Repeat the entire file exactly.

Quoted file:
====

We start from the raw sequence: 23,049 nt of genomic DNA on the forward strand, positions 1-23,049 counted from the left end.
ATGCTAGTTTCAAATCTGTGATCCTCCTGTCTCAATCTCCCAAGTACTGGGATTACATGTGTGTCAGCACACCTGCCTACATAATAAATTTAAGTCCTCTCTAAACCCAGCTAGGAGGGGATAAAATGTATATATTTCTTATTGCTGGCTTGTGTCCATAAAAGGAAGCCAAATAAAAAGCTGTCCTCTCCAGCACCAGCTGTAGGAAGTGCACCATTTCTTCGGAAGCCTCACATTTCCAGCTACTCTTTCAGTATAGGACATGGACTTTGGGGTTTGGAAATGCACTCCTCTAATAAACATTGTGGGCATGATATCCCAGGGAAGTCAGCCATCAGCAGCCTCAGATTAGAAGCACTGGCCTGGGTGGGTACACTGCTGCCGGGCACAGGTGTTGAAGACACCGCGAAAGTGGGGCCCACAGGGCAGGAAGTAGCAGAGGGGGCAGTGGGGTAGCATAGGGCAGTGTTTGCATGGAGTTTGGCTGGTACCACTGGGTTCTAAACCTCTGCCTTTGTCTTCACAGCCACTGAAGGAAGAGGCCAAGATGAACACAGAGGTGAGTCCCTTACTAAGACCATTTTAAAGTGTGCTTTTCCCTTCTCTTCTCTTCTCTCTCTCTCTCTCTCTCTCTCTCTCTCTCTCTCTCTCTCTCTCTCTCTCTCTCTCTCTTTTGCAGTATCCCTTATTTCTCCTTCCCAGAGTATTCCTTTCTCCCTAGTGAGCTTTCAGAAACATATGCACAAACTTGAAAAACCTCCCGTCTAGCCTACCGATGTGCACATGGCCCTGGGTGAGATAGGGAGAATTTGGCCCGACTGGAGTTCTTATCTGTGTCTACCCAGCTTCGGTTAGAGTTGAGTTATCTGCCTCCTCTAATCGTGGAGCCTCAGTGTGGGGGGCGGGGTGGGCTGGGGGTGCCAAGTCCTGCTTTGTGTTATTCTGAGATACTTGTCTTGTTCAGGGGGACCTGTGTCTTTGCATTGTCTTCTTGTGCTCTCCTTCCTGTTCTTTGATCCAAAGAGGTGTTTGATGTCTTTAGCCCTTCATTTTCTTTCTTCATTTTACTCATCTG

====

We start from the raw sequence: 23,049 nt of genomic DNA on the forward strand, positions 1-23,049 counted from the left end.
ATGCTAGTTTCAAATCTGTGATCCTCCTGTCTCAATCTCCCAAGTACTGGGATTACATGTGTGTCAGCACACCTGCCTACATAATAAATTTAAGTCCTCTCTAAACCCAGCTAGGAGGGGATAAAATGTATATATTTCTTATTGCTGGCTTGTGTCCATAAAAGGAAGCCAAATAAAAAGCTGTCCTCTCCAGCACCAGCTGTAGGAAGTGCACCATTTCTTCGGAAGCCTCACATTTCCAGCTACTCTTTCAGTATAGGACATGGACTTTGGGGTTTGGAAATGCACTCCTCTAATAAACATTGTGGGCATGATATCCCAGGGAAGTCAGCCATCAGCAGCCTCAGATTAGAAGCACTGGCCTGGGTGGGTACACTGCTGCCGGGCACAGGTGTTGAAGACACCGCGAAAGTGGGGCCCACAGGGCAGGAAGTAGCAGAGGGGGCAGTGGGGTAGCATAGGGCAGTGTTTGCATGGAGTTTGGCTGGTACCACTGGGTTCTAAACCTCTGCCTTTGTCTTCACAGCCACTGAAGGAAGAGGCCAAGATGAACACAGAGGTGAGTCCCTTACTAAGACCATTTTAAAGTGTGCTTTTCCCTTCTCTTCTCTTCTCTCTCTCTCTCTCTCTCTCTCTCTCTCTCTCTCTCTCTCTCTCTCTCTCTCTCTCTCTTTTGCAGTATCCCTTATTTCTCCTTCCCAGAGTATTCCTTTCTCCCTAGTGAGCTTTCAGAAACATATGCACAAACTTGAAAAACCTCCCGTCTAGCCTACCGATGTGCACATGGCCCTGGGTGAGATAGGGAGAATTTGGCCCGACTGGAGTTCTTATCTGTGTCTACCCAGCTTCGGTTAGAGTTGAGTTATCTGCCTCCTCTAATCGTGGAGCCTCAGTGTGGGGGGCGGGGTGGGCTGGGGGTGCCAAGTCCTGCTTTGTGTTATTCTGAGATACTTGTCTTGTTCAGGGGGACCTGTGTCTTTGCATTGTCTTCTTGTGCTCTCCTTCCTGTTCTTTGATCCAAAGAGGTGTTTGATGTCTTTAGCCCTTCATTTTCTTTCTTCATTTTACTCATCTG